20 March 1998
Thanks to David Crawford and Adam Back

See related Phil Zimmermann message

   The New York Times, March 20, 1998, pp. D1, D5.

   Export Laws Challenged by Sale Of Encryption Software

   By John Markoff

   San Francisco, March 19 -- An American maker of
   data-scrambling software said today that it would
   circumvent United States export policies by allowing its
   Dutch subsidiary to begin selling an international version
   of Pretty Good Privacy, a strong encryption program that
   does not provide a back door for law enforcement

   Because the company, Network Associates, is the nation's
   largest independent maker of computer security software,
   its action could have a serious effect on Unites States
   export policies on software.

   Network Associates' decision to sell a program specifically
   prohibited by the Commerce Department comes at a tine when
   the Clinton Administration is already fighting
   Congressional attempts to end export controls on encryption
   software for fear that such restrictions will hurt the
   ability of American industry to compete internationally.

   "This is the biggest challenge yet to the U.S. policy," Ted
   Julian, an analyst at the Forrester Group in Cambridge,
   Mass., said. "It potentially has a tremendous consumer

   The battle over data scrambling -- software that hides
   everything from love letters to passwords to credit card
   numbers from prying eyes -- has become a bitter struggle in
   recent years between the American software industry and
   privacy advocates on one side and national security and law
   enforcement officials on the other.

   The Clinton Administration, in the name of fighting crime
   and terrorism, has been trying to force the industry to
   build back doors into encryption software to make it
   possible for law enforcement officials to secretly decode
   private messages.

   Opponents argue that the keys to the proposed back doors
   could be too easily stolen, compromising not only privacy
   but also the security of credit card numbers and other
   highly personal information.

   The Government does not restrict powerful encryption
   software domestically but, with very few exceptions, it
   limits export licenses to codes that can be easily cracked.
   Earlier this week, Justice Department officials testified
   before Congress that they had no plans to introduce
   domestic controls on strong encryption technology.

   Government officials said yesterday that they had not yet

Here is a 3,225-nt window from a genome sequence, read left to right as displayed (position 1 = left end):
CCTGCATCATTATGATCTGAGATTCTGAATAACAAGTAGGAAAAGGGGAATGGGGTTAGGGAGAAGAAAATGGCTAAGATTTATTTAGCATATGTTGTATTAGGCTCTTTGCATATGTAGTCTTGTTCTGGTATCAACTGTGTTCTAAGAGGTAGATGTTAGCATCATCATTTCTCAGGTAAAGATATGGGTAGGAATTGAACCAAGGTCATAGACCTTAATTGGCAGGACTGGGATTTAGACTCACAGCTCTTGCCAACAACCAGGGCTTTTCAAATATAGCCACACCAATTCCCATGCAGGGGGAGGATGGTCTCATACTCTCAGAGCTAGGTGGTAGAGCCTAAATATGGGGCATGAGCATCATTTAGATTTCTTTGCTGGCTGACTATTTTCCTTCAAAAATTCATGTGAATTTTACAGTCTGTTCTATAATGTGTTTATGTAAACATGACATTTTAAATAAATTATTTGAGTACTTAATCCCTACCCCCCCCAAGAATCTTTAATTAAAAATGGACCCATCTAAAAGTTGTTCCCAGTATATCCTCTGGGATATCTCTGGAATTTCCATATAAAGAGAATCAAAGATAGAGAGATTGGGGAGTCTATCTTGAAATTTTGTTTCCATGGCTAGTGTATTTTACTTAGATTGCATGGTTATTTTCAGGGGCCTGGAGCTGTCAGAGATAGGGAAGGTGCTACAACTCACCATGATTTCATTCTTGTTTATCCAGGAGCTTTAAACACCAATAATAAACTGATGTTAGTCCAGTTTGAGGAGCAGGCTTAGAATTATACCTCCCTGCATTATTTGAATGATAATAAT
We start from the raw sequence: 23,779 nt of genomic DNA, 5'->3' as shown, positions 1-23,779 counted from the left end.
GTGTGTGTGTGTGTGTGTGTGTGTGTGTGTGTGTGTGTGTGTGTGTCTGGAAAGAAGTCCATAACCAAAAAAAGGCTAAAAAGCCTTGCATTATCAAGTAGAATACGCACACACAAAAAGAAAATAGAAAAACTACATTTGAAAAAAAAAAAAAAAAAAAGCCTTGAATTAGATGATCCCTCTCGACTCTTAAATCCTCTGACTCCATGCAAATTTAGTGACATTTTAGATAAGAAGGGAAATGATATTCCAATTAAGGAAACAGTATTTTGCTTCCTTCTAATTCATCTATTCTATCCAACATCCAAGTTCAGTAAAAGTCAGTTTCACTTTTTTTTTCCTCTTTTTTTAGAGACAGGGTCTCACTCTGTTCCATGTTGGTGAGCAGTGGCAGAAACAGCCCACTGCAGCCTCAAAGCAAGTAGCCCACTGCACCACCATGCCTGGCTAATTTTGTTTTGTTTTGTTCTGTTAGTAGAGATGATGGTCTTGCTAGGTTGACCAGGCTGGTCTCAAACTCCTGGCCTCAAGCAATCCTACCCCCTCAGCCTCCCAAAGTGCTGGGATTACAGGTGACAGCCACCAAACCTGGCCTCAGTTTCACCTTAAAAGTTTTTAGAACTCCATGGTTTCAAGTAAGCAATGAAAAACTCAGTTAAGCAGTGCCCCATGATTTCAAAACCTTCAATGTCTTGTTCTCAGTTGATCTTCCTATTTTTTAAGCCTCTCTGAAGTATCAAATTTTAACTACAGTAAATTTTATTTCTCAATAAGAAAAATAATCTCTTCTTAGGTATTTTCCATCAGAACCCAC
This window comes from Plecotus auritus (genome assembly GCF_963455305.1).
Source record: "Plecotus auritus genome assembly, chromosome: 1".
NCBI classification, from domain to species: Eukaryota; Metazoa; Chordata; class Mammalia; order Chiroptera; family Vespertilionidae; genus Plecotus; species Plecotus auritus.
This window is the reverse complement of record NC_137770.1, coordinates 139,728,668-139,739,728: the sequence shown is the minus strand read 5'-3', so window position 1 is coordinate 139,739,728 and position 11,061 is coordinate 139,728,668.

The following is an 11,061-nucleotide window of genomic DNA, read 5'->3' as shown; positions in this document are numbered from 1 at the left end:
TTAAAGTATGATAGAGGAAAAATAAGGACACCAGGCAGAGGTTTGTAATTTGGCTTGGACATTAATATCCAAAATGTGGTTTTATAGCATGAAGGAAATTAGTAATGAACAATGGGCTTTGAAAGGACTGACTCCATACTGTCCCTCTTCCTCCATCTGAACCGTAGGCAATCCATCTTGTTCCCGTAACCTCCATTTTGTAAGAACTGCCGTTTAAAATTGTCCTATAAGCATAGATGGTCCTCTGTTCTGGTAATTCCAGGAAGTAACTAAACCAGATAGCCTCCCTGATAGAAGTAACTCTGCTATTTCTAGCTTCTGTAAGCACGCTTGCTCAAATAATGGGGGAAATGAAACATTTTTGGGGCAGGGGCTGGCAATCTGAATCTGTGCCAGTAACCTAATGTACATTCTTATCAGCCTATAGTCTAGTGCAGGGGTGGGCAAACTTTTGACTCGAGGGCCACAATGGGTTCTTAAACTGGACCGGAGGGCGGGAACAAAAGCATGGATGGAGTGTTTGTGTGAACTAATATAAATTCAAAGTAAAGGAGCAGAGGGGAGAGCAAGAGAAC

determined whether Network Associates would be violating
   United States laws in selling P.G.P internationally.

   "We'll be looking at this very closely," William A.
   Reinsch, the Under Secretary for export administration,
   said. "The question of whether or not this product is based
   on legal or illegal export of U.S. technology is a question
   to be investigated. If the Government determines that it
   was illegal, then we'll take appropriate action."

   In part, that decision will hinge on whether the entire
   software package was developed independently from the
   United States company, Mr. Reinsch said.

   Network Associates executives said that in developing the
   international version of P.G.P. they took care not to
   violate United States laws. The international version was
   developed by Network Associates in Europe in partnership
   with a small group of cryptographers at Cnlab Software in

   Network Associates said that the international version
   would be marketed by its European subsidiary, Networks
   Associates International B.V., based in the Netherlands.

   "We're not sure what the impact of this will be," Peter
   Watkins, general manager of the company's Net Tools Secure
   Division. said. "This is the first time that a U.S. company
   has taken this approach, but there are no prohibitions
   against this."

   While United States laws restrict the export of strong
   encryption products, there are no restrictions on exporting
   the text of the original source code. This loophole allows
   programmers in other countries to translate the source code
   into new software programs.

   P.G.P was written in the early 1990's by a privacy activist
   and computer programmer, Philip Zimmermann, and was freely
   distributed in the United States.

   Mr. Zimmermann also made his source code available
   internationally in text form. As a result, versions of the
   program have long been widely available in many countries.

   Network Associates' executives said they had met with
   Commerce Department officials earlier this year to explain
   their plan but the department had not responded.

   Mr. Reinsch said that his staff had been briefed by the

   Richard Hornstein, vice president of legal affairs for
   Network Associates, said the Justice Department was
   notified because "we wanted to make sure they felt
   comfortable about this, but there was no way the Commerce
   Department should have a role."

   Network Associates is not the first United States company
   to attempt to use an international partnership to
   circumvent export restrictions. Currently C2net Software
   Inc., an Oakland, Calif., security software concern, sells
   an international version of its Web server which has
   powerful built-in cryptography.

   The company said that the international version of the
   product was developed overseas independently from the
   United States product.

   Sun Microsystems has run into Government opposition to a
   similar project which was based on a cooperative
   development project with Elvis+, a company formed by
   scientists from the former Soviet space program.